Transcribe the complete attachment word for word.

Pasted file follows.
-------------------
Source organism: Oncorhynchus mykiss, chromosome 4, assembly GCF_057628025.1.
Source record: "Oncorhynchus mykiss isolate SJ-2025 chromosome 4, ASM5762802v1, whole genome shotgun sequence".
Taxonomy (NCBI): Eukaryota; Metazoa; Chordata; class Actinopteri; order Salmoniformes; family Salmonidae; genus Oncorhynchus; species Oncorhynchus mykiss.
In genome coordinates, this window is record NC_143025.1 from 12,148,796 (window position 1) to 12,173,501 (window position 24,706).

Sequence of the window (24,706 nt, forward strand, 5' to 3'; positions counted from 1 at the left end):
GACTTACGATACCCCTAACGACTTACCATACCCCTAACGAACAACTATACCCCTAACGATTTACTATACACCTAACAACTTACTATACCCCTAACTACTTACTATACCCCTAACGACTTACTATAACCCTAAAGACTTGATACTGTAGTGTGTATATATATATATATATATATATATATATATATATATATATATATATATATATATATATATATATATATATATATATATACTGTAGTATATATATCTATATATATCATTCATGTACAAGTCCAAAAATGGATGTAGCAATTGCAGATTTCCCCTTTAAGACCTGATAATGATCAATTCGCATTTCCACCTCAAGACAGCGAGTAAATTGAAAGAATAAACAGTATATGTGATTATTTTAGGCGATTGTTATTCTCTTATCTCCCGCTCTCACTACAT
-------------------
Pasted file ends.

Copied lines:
Source organism: Oncorhynchus mykiss, chromosome 4, assembly GCF_057628025.1.
Source record: "Oncorhynchus mykiss isolate SJ-2025 chromosome 4, ASM5762802v1, whole genome shotgun sequence".
Taxonomy (NCBI): Eukaryota; Metazoa; Chordata; class Actinopteri; order Salmoniformes; family Salmonidae; genus Oncorhynchus; species Oncorhynchus mykiss.
In genome coordinates, this window is record NC_143025.1 from 12,148,796 (window position 1) to 12,173,501 (window position 24,706).

Sequence of the window (24,706 nt, forward strand, 5' to 3'; positions counted from 1 at the left end):
GACTTACGATACCCCTAACGACTTACCATACCCCTAACGAACAACTATACCCCTAACGATTTACTATACACCTAACAACTTACTATACCCCTAACTACTTACTATACCCCTAACGACTTACTATAACCCTAAAGACTTGATACTGTAGTGTGTATATATATATATATATATATATATATATATATATATATATATATATATATATATATATATATATATATATATATATATACTGTAGTATATATATCTATATATATCATTCATGTACAAGTCCAAAAATGGATGTAGCAATTGCAGATTTCCCCTTTAAGACCTGATAATGATCAATTCGCATTTCCACCTCAAGACAGCGAGTAAATTGAAAGAATAAACAGTATATGTGATTATTTTAGGCGATTGTTATTCTCTTATCTCCCGCTCTCACTACAT